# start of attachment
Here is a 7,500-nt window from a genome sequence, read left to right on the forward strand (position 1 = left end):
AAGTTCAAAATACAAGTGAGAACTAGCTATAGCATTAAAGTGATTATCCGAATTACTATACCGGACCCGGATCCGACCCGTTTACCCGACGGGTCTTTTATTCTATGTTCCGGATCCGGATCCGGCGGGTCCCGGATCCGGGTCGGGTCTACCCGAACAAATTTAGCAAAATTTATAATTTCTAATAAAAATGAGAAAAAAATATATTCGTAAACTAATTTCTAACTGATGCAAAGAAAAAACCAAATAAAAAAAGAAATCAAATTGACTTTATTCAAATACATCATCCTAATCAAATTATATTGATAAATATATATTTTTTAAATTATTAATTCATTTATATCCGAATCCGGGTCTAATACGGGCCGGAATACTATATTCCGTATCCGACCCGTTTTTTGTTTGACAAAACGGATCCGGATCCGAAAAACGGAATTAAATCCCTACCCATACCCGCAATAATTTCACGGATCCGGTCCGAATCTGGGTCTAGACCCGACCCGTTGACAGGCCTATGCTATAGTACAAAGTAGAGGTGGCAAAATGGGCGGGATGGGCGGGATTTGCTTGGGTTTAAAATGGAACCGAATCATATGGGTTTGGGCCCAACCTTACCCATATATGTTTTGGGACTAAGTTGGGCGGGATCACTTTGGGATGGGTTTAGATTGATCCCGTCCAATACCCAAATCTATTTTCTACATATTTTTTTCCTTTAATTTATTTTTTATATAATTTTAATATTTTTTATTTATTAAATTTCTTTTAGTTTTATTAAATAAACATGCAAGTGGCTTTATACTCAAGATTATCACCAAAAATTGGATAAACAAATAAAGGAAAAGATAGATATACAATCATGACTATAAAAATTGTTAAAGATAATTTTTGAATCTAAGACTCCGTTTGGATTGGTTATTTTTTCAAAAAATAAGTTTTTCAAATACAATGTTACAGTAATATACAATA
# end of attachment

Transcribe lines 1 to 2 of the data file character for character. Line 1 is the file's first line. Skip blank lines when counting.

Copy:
Here is a 7,500-nt window from a genome sequence, read left to right on the forward strand (position 1 = left end):
AAGTTCAAAATACAAGTGAGAACTAGCTATAGCATTAAAGTGATTATCCGAATTACTATACCGGACCCGGATCCGACCCGTTTACCCGACGGGTCTTTTATTCTATGTTCCGGATCCGGATCCGGCGGGTCCCGGATCCGGGTCGGGTCTACCCGAACAAATTTAGCAAAATTTATAATTTCTAATAAAAATGAGAAAAAAATATATTCGTAAACTAATTTCTAACTGATGCAAAGAAAAAACCAAATAAAAAAAGAAATCAAATTGACTTTATTCAAATACATCATCCTAATCAAATTATATTGATAAATATATATTTTTTAAATTATTAATTCATTTATATCCGAATCCGGGTCTAATACGGGCCGGAATACTATATTCCGTATCCGACCCGTTTTTTGTTTGACAAAACGGATCCGGATCCGAAAAACGGAATTAAATCCCTACCCATACCCGCAATAATTTCACGGATCCGGTCCGAATCTGGGTCTAGACCCGACCCGTTGACAGGCCTATGCTATAGTACAAAGTAGAGGTGGCAAAATGGGCGGGATGGGCGGGATTTGCTTGGGTTTAAAATGGAACCGAATCATATGGGTTTGGGCCCAACCTTACCCATATATGTTTTGGGACTAAGTTGGGCGGGATCACTTTGGGATGGGTTTAGATTGATCCCGTCCAATACCCAAATCTATTTTCTACATATTTTTTTCCTTTAATTTATTTTTTATATAATTTTAATATTTTTTATTTATTAAATTTCTTTTAGTTTTATTAAATAAACATGCAAGTGGCTTTATACTCAAGATTATCACCAAAAATTGGATAAACAAATAAAGGAAAAGATAGATATACAATCATGACTATAAAAATTGTTAAAGATAATTTTTGAATCTAAGACTCCGTTTGGATTGGTTATTTTTTCAAAAAATAAGTTTTTCAAATACAATGTTACAGTAATATACAATA